with exercise, study says
by Abe Hefter
Stq/J writer
Ted Rhodes wishes all his subjects
had this much drive and enthusiasm.
Rhodes, the director of the Buchanan
Exercise Science Laboratory at the Aquatic
Centre, made the comment while watching
a group of women go through preliminary
testing before they embarked on a 12-
week strength-enhancement program.
What makes this group of 25 women
unique?
They are between the ages of 65 and 75
and are taking part in a research project
on exercise and the elderly being
conducted by Rhodes, Dr. Jack Taunton
of the Allan McGavin Sports Medicine
Centre, Alan Martin of the School of
Human Kinetics and Dr. Martha Donnelly
of Vancouver General Hospital.
"There has been very little research
done with this age group," said Rhodes.
"I wanted to find out if elderly women
— most of whom in this project were
totally inactive going into the study — can
improve their level of physical fitness at
their age. The answer would appear to
be, yes.
"Early results would indicate that you
can be active throughout your life with
tangible health benefits to be had."
In the first stage of the study, Rhodes
and his team set out to determine what
effects, if any, aerobic exercise would
have on cardio-respiratory efficiency.
Seventy-five elderly women were
recruited. Twenty-five performed one-
hour aerobic exercises on land, three
times     a    week.
Twenty-five did
similar aerobic
workouts in the water
and the rest acted as
a control group.
"On the average,
the women who
took part in the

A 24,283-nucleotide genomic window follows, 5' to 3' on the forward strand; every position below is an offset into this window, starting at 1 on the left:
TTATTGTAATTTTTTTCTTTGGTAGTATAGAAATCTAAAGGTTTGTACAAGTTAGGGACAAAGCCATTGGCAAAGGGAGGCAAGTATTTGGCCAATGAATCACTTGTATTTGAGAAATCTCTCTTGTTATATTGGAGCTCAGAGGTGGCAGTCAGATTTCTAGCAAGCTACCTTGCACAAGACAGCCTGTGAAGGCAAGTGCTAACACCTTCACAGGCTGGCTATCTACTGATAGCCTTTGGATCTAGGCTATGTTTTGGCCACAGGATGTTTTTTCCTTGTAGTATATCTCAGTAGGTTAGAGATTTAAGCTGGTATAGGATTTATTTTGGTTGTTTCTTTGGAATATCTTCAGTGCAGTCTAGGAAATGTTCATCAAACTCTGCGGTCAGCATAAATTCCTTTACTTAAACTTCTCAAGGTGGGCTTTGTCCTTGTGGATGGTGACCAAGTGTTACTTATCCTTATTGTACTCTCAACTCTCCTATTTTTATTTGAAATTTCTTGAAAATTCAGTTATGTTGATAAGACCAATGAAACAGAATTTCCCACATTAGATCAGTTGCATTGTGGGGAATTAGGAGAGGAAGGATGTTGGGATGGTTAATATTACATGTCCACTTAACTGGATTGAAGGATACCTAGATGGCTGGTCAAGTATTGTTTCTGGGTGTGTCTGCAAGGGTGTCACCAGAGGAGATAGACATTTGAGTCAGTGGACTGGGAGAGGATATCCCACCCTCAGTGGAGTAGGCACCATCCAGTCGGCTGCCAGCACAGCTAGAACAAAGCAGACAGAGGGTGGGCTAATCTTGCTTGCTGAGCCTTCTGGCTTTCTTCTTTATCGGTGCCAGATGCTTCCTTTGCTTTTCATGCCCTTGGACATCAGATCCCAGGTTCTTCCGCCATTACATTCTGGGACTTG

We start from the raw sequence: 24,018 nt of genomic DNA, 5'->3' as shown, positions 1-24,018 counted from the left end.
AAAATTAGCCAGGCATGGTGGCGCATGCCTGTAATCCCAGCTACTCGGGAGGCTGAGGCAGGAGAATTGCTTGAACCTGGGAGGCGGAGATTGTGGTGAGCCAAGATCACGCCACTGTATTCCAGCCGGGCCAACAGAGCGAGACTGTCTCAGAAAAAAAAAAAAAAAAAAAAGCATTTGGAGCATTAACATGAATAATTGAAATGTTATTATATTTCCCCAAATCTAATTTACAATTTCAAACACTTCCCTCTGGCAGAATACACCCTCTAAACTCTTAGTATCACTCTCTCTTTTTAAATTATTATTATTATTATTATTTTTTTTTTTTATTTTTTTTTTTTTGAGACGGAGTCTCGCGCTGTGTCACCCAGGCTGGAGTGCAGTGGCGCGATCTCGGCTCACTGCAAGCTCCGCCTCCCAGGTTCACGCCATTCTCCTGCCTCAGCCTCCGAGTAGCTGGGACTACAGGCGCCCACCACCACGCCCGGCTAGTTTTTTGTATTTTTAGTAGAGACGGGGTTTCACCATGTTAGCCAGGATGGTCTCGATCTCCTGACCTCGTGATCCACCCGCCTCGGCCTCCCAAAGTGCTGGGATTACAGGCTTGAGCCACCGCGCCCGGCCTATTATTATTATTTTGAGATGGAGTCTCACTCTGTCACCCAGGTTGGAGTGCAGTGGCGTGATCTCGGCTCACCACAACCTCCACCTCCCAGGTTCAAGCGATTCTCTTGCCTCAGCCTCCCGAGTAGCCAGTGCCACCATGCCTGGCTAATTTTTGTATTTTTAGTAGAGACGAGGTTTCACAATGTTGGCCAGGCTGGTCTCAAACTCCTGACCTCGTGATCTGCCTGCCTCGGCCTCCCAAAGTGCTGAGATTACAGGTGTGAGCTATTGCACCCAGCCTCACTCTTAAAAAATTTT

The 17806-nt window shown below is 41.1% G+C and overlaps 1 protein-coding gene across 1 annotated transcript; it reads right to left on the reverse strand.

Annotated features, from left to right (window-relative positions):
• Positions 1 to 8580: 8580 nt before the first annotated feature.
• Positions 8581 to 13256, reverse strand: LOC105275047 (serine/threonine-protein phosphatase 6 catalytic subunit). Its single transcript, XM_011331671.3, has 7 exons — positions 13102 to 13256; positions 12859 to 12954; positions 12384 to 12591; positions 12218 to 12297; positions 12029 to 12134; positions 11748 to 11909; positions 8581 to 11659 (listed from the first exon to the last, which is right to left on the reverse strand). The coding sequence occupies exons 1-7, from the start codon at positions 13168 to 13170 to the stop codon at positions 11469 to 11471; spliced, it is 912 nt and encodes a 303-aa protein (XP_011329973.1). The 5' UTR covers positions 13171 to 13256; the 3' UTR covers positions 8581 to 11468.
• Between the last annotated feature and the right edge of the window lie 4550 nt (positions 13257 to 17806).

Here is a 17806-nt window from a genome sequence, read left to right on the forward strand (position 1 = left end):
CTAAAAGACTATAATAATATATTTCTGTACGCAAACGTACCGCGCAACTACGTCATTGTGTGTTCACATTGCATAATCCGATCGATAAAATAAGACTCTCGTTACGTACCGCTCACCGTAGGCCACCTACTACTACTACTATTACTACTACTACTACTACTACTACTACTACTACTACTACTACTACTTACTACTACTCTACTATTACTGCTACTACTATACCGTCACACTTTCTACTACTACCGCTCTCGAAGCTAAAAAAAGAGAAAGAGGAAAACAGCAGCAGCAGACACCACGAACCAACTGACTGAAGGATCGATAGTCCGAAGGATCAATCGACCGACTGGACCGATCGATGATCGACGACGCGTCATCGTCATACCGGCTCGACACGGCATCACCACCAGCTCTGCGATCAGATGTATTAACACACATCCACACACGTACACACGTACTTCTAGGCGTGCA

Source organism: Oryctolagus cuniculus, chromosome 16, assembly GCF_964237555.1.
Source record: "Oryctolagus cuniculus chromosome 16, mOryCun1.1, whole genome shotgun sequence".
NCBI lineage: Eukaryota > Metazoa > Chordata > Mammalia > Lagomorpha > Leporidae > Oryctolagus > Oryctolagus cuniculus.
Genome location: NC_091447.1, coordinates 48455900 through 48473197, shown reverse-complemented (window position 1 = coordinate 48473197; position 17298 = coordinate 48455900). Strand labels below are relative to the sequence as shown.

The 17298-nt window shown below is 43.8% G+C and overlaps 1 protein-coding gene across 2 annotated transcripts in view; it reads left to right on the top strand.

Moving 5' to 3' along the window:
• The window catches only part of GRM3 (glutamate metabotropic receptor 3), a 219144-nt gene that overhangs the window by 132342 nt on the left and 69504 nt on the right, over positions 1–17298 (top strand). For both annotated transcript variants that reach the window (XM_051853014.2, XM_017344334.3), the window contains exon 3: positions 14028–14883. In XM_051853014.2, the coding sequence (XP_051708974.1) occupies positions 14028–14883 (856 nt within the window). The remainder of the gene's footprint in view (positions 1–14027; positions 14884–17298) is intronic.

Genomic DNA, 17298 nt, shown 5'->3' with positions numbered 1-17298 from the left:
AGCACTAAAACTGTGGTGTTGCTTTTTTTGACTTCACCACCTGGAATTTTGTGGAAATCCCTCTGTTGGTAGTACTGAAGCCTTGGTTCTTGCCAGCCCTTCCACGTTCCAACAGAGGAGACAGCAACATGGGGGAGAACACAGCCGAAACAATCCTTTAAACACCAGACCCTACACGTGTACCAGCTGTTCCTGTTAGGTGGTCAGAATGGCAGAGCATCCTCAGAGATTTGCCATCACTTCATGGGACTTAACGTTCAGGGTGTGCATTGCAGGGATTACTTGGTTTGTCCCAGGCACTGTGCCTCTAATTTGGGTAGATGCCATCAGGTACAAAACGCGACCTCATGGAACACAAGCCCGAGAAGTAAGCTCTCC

exercise programs
showed a 12 to 15
per cent increase in
their aerobic
capacity," said
Rhodes.
The second
phase, which is now
underway, features     	
a training program
that emphasizes strength enhancement.
The 25 women, with another 25 acting as
a control group, have begun a 12-week
program, three times a week, that consists
of light weights and progressive resistance.
Abe Hefter photo
UBC graduate student Joanne Wall
(left) measures Barbara McGillivary's
skinfold thickness prior to embarking
on a UBC strength-enhancement
program.
During this phase, and once it has
concluded, the women will be measured
for girth, skinfold thickness and bone
density as part of
"I wanted to find out if
elderly women — most of
whom in this project were
totally inactive going into
the study — can improve
their level of physical
fitness at their age.  The
answer would appear to be,
yes."
- Ted Rhodes
the testing
procedure.
"After the three
months are up in
June, we hope the
women will
continue to remain
active, more so on
their own, if at all
possible,"
explained Rhodes.
"It will take a
year before any
changes in bone
density can be
determined."
  Judging   from
the keen
enthusiasm exhibited by his subjects,
Rhodes figures he'll have little trouble
finding willing longer-term participants.
"They have been excellent subjects,"
he said. 4 UBC Reports  April 22,1993
Calendar
April 25 through May 8
Seminars
Monday, April 26
Biochemistry /Molecular
Biology Seminar
New Insights About Drosophila
Topoisermase II: Tracking
Function From The Test Tube To
The Embryo. Donna Arndt-Jovin.
Max Planck Institute for
Biophysical Chemistry, Germany.
IRC #4 at 3:45pm. Refreshments
at 3:30pm.  Call 822-5925.
Tuesday, April 27
Pharmacology /Therapeutics
The Neuron As A Delay Unit: